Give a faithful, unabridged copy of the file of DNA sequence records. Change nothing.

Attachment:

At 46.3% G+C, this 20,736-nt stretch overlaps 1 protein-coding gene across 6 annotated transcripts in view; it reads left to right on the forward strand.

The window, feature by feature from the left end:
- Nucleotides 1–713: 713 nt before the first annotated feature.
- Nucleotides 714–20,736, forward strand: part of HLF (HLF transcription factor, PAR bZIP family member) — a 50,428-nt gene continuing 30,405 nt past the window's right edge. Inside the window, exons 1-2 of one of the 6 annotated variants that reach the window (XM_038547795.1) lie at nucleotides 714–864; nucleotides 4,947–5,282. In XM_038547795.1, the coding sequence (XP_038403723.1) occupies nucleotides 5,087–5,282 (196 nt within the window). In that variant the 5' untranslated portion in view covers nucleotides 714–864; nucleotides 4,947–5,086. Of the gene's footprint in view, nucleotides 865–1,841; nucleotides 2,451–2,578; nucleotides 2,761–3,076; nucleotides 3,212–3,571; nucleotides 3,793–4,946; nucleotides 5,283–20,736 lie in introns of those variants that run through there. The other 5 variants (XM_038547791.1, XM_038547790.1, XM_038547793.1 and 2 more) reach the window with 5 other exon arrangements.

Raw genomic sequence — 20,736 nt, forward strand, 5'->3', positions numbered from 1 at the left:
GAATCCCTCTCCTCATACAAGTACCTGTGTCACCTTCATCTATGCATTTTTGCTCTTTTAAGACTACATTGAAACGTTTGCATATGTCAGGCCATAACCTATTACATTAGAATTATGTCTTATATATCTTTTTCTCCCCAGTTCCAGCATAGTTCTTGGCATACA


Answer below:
At 46.3% G+C, this 20,736-nt stretch overlaps 1 protein-coding gene across 6 annotated transcripts in view; it reads left to right on the forward strand.

The window, feature by feature from the left end:
- Nucleotides 1–713: 713 nt before the first annotated feature.
- Nucleotides 714–20,736, forward strand: part of HLF (HLF transcription factor, PAR bZIP family member) — a 50,428-nt gene continuing 30,405 nt past the window's right edge. Inside the window, exons 1-2 of one of the 6 annotated variants that reach the window (XM_038547795.1) lie at nucleotides 714–864; nucleotides 4,947–5,282. In XM_038547795.1, the coding sequence (XP_038403723.1) occupies nucleotides 5,087–5,282 (196 nt within the window). In that variant the 5' untranslated portion in view covers nucleotides 714–864; nucleotides 4,947–5,086. Of the gene's footprint in view, nucleotides 865–1,841; nucleotides 2,451–2,578; nucleotides 2,761–3,076; nucleotides 3,212–3,571; nucleotides 3,793–4,946; nucleotides 5,283–20,736 lie in introns of those variants that run through there. The other 5 variants (XM_038547791.1, XM_038547790.1, XM_038547793.1 and 2 more) reach the window with 5 other exon arrangements.

Raw genomic sequence — 20,736 nt, forward strand, 5'->3', positions numbered from 1 at the left:
GAATCCCTCTCCTCATACAAGTACCTGTGTCACCTTCATCTATGCATTTTTGCTCTTTTAAGACTACATTGAAACGTTTGCATATGTCAGGCCATAACCTATTACATTAGAATTATGTCTTATATATCTTTTTCTCCCCAGTTCCAGCATAGTTCTTGGCATACA